Individual investors are not any more rational these days. The AAII reports that 61% are bullish, well above the 47% observed last year. In terms of mutual fund inflows, that translated into $40.8 billion in January. Individual investors have once again grown recklessly bullish, throwing record amounts of capital at the markets. Sound like an emerging, healthy bull market to you?
Individually, none of these factors are necessarily significant. We've seen divergences before in this mini-bull market. We've also seen extremes of sentiment persisting for some time. And yet the market continued marching onward to new multi-year highs.
What's different this time? The confluence of factors: all the bearish ducks are lining up in a row. The S&P 500 is trading at excessively high valuations typical of bull market extremes while bumping up against a hugely significant technical resistance level: 1161. If there's a good place for the market to back off from, this is certainly it! All the while, market sentiment is at extremes, most everyone is bullish but we're seeing large divergences between key indices.
Does this mean we're most certainly witnessing the formation of a major top? Not necessarily. There are no certainties in this game. But I believe that we're still in a primary, long-term secular bear market. Within that context, 50% counter-trend moves are not unusual nor do they signify the emergence of new bull markets. Today we find ourselves at a critical juncture that stands a very good chance of marking the end of the secondary, countertrend "mini-bull" market and the resumption of the primary, long-term bear market.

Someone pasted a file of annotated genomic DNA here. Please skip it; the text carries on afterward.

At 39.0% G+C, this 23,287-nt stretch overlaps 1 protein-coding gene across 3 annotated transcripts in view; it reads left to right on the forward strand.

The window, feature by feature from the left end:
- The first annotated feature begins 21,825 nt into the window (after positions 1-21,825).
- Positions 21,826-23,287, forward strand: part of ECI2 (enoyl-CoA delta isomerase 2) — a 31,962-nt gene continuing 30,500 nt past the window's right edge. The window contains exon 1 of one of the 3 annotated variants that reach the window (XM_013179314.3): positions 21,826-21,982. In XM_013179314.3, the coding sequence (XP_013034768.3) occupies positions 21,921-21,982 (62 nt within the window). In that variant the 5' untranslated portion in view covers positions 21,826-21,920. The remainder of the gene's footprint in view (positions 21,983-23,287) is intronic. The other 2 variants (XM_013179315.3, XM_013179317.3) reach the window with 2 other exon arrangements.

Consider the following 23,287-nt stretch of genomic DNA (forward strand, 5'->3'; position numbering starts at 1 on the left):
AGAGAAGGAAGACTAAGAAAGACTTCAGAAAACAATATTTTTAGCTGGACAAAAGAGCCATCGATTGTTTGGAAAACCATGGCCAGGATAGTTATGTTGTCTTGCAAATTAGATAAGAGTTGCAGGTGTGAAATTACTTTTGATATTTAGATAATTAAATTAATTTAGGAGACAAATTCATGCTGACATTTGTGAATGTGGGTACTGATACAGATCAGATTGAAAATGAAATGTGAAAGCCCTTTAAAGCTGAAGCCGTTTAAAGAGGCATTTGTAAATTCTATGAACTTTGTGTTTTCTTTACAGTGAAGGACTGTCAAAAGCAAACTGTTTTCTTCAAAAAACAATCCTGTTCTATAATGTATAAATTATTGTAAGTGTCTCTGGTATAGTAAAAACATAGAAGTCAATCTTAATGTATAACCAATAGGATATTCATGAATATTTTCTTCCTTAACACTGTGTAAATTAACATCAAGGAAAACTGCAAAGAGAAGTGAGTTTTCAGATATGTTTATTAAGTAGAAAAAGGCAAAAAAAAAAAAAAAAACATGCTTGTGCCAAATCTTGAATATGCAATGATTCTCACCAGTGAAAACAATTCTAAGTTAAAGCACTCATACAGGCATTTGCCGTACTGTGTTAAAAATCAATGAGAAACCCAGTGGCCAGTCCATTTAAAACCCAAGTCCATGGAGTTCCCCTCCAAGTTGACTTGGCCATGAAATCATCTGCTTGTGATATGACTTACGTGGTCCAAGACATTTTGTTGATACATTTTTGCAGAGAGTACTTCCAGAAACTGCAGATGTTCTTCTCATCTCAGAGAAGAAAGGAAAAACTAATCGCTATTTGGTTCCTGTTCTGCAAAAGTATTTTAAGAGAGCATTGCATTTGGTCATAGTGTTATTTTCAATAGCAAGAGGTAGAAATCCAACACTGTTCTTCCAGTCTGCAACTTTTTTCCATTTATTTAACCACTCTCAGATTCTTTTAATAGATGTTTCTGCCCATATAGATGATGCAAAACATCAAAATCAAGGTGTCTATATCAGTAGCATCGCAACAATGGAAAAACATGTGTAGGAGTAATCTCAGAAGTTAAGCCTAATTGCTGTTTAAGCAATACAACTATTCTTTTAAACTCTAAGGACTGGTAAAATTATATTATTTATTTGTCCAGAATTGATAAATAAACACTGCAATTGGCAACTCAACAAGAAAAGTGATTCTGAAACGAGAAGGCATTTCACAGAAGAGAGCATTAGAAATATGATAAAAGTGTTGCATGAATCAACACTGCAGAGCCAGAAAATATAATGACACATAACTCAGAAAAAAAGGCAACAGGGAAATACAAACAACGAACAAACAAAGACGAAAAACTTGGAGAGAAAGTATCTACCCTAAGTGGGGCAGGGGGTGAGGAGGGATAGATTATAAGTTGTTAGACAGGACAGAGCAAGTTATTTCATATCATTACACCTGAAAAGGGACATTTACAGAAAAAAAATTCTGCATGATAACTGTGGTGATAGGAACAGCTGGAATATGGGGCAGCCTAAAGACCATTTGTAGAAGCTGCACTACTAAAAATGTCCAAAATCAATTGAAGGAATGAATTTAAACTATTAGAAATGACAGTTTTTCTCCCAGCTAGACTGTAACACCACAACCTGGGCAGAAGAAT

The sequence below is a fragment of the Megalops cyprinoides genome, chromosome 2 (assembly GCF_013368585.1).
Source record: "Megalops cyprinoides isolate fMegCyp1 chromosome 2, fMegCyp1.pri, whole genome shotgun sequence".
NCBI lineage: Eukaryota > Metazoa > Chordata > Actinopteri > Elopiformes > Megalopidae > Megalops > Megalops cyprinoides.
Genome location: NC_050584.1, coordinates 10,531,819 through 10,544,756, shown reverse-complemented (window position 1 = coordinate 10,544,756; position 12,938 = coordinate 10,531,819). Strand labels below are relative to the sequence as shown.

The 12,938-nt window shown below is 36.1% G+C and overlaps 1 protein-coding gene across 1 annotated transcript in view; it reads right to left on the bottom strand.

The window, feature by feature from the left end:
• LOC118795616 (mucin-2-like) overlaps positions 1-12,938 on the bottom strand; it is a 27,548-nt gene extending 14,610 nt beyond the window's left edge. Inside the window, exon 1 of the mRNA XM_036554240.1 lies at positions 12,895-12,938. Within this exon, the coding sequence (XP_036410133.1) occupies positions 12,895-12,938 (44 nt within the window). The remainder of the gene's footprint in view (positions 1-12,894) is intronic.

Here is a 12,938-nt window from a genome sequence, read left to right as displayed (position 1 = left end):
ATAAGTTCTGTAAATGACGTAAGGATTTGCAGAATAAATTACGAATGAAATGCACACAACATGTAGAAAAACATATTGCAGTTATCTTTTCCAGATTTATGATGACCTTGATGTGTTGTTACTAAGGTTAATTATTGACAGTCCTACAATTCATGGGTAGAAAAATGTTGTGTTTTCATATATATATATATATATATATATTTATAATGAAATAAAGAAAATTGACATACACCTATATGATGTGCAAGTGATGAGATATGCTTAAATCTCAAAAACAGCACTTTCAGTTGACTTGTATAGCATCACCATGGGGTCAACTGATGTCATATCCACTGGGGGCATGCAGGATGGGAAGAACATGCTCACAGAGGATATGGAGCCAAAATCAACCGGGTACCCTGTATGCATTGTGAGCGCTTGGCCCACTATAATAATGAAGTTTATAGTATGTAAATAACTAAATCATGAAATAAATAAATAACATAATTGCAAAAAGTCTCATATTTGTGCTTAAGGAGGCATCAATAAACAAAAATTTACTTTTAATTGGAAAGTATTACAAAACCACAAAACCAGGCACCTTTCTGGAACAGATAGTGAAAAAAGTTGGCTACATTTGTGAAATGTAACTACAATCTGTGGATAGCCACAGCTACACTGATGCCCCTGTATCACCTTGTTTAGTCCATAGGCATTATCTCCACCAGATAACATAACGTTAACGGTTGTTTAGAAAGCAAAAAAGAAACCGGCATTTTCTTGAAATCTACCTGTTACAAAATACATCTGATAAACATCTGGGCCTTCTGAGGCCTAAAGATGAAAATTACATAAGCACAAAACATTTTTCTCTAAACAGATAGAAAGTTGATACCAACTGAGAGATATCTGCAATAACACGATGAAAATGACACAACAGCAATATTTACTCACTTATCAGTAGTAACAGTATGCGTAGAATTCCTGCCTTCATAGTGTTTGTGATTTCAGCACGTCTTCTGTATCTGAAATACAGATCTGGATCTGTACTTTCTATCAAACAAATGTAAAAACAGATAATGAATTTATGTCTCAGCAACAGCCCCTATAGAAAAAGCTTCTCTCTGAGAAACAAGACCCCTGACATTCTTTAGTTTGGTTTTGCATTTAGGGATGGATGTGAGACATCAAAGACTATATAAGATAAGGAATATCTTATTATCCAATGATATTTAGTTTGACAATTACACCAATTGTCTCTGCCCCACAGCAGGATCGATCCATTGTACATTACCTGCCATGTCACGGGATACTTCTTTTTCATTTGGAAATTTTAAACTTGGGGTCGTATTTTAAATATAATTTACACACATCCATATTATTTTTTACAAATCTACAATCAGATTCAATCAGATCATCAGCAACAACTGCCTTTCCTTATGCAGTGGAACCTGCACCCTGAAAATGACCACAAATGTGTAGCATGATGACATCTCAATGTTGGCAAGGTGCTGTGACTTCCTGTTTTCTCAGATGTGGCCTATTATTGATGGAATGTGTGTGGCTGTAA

For those who still insist that the past year's bullish action is indicative of a newly emerging bull market, I leave you to ponder the words of Frank Veneroso.
Vernon Smith, a recent Nobel Laureate in behavioral finance, has provided evidence that, when bubbles burst, there follows a rally which is an echo of the bubble. In the echo bubble rally psychology remains more or less the same as what it was at the peak of the prior bubble, despite the pain of the intervening bear market. Smith's evidence indicates that psychology does not truly change until the echo bubble bursts. Only then does the market revert to a semblance of rational pricing.
Have we witnessed the bursting of a bubble? Absolutely. Is current market sentiment the same as at the peak of the prior bubble? Absolutely. Is this an echo bubble? It certainly appears so. Will it burst? Count on it.
Mark M. Rostenko
The Sovereign Strategist
February 21, 2004
Mark M. Rostenko, a veteran of Chicago's commodity exchanges and editor of The Sovereign Strategist, spends far too much of his time enthralled by the never-ending procession of inane prattle emanating from Wall Street. Nonetheless, it hasn't stood in the way of accurately forecasting the dollar's top, the beginning of the gold bull market, and nearly every significant turning point in the stock market since the bear market began. Please visit www.sovereignstrategist.com for a free sample issue and more commentary. And while you're there, feel free to join our international family of well-informed and successful investors.